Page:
Monday, May 26, 2008

Our best teachers are worth $130,000 per annum

The Business Council of Australia is to present the government with a radical proposal under which Australia’s best teachers would be paid up to $130,00 each in order to remain in the classroom.

At the moment the top salary for a classroom teacher is around $70,000.

The proposal, outlined in a paper released this morning entitled Teaching Talent: The Best Teachers For Australia’s Classrooms, would eventually cost an extra $4 billion per year, to be funded half by the Commonwealth and half by the states and territories.

Justifying the expense the Business Council paper says there are “no cost-neutral ways to ensure that in the future Australia will have a teaching profession equal to the best in the world”.

“But there will be major costs if we do not"...

The Council proposes setting up a new national agency to run a voluntary advanced certification system for teachers.

Those judged to be “Accomplished Teachers” would be rewarded with a salary twice the graduate starting level.

Those judged to be “Leading Teachers” would receive 2.5 times the starting salary.

The certification agency would be run by teachers themselves.

Certification would be required in order for teachers to be promoted to leadership positions.

The Business Council report says that “salary may not be a strong reason why current teachers have chosen to teach, but it is a strong reason why many abler graduates choose not to teach, and this is cause for considerable concern if we want our education system to remain among the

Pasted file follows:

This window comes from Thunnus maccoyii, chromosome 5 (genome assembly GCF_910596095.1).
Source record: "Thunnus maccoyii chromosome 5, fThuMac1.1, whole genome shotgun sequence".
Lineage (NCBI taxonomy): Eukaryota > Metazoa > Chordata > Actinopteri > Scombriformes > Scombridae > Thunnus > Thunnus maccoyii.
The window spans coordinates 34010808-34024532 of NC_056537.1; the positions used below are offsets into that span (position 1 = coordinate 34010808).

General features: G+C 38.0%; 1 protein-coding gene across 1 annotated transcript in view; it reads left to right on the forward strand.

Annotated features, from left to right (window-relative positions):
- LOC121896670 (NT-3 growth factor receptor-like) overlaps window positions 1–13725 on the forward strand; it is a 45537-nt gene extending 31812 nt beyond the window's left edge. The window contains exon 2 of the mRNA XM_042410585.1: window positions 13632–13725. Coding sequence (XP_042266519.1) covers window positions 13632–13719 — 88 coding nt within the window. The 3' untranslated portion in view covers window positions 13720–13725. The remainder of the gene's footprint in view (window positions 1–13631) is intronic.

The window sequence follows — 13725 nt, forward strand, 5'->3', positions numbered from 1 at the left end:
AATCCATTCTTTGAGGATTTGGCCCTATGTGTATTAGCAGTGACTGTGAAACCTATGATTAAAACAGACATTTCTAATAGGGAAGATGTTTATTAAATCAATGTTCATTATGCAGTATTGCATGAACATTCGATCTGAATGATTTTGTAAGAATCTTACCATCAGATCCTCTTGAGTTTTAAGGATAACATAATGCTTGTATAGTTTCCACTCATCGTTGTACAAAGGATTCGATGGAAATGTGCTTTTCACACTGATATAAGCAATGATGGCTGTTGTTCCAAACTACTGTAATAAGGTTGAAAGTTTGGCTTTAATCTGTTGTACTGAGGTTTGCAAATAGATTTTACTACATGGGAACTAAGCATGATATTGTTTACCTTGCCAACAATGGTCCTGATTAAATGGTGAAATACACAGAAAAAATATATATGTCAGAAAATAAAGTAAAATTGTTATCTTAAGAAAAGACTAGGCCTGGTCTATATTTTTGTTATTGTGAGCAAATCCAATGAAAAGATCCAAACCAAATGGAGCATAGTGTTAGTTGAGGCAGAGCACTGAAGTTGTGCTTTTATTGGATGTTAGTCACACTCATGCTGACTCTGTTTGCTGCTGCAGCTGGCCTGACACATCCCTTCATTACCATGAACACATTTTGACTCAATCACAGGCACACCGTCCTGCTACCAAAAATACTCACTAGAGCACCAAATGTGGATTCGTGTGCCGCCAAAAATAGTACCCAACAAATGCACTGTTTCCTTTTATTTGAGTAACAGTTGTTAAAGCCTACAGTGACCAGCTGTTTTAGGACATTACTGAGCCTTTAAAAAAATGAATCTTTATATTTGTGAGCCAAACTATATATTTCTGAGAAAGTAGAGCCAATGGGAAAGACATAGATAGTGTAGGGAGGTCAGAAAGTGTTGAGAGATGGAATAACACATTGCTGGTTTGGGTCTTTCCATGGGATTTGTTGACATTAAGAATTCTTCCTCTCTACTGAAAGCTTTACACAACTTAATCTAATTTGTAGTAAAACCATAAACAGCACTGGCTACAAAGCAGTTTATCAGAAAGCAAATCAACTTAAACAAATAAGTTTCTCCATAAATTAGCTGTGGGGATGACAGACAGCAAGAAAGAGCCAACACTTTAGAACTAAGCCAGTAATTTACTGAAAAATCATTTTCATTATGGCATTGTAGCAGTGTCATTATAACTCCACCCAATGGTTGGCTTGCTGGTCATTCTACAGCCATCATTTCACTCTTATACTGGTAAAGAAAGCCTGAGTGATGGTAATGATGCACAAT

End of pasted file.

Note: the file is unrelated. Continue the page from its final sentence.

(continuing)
best in the world”.

“There is no justification for assuming from this that our society can continue to get away with not paying teachers what they are worth,” the report says.

The report finds evidence of a “a largely hidden
resignation spike” after eight to ten years of teaching, when teachers reach the top of their salary scales.

“For some teachers, this may be a case of ‘now or never’ when it comes to seeking a new career, a decision that crystallises when teachers reach the maximum and final salary step.”

The report says good teachers are often being replaced by new teachers of a lesser academic quality.

Universities have been dropping their entrance requirements and were “free to enrol students in teacher education courses until they fill course quotas”.

In some courses the entry level is less than the 60th percentile, “which means Australia is recruiting substantial numbers of primary teachers from the middle third of high school graduates rather than the top third,” the report says.

Most states do not require students taking up teacher training to have passed either Year 12 maths or science.

The report recommends that entry scores for teaching courses not fall below the 75th percentile and that all intending primary teachers be required to have studied maths, science and English to Year 12.

“The quality of learning by our children is critical in ensuring Australia has the skills and knowledge required to meet its future challenges, and quality and effectiveness of classroom teachers are the most important influences on effective learning,” the report says.

“Nobody can believe that capping the top salary for classroom teachers at about $70,000 places enough value on the enormous contribution they make to the future prosperity of our nation.”

The Business Council’s recommendations dovetail with those made by the economics group at the 2020 summit which called for Australia to have one of the best education systems in the world by 2020.

They also fit in with Labor’s pre-election commitment to recognise teaching excellence by paying bonuses to highly accomplished teachers of up to $10,000 per year.

Tuesday Column: Paying teachers for performance, Canberra Times, March 6, 2007

Lessons must be learnt if we are to keep teachers, Sydney Morning Herald, Wednesday, January 12, 2005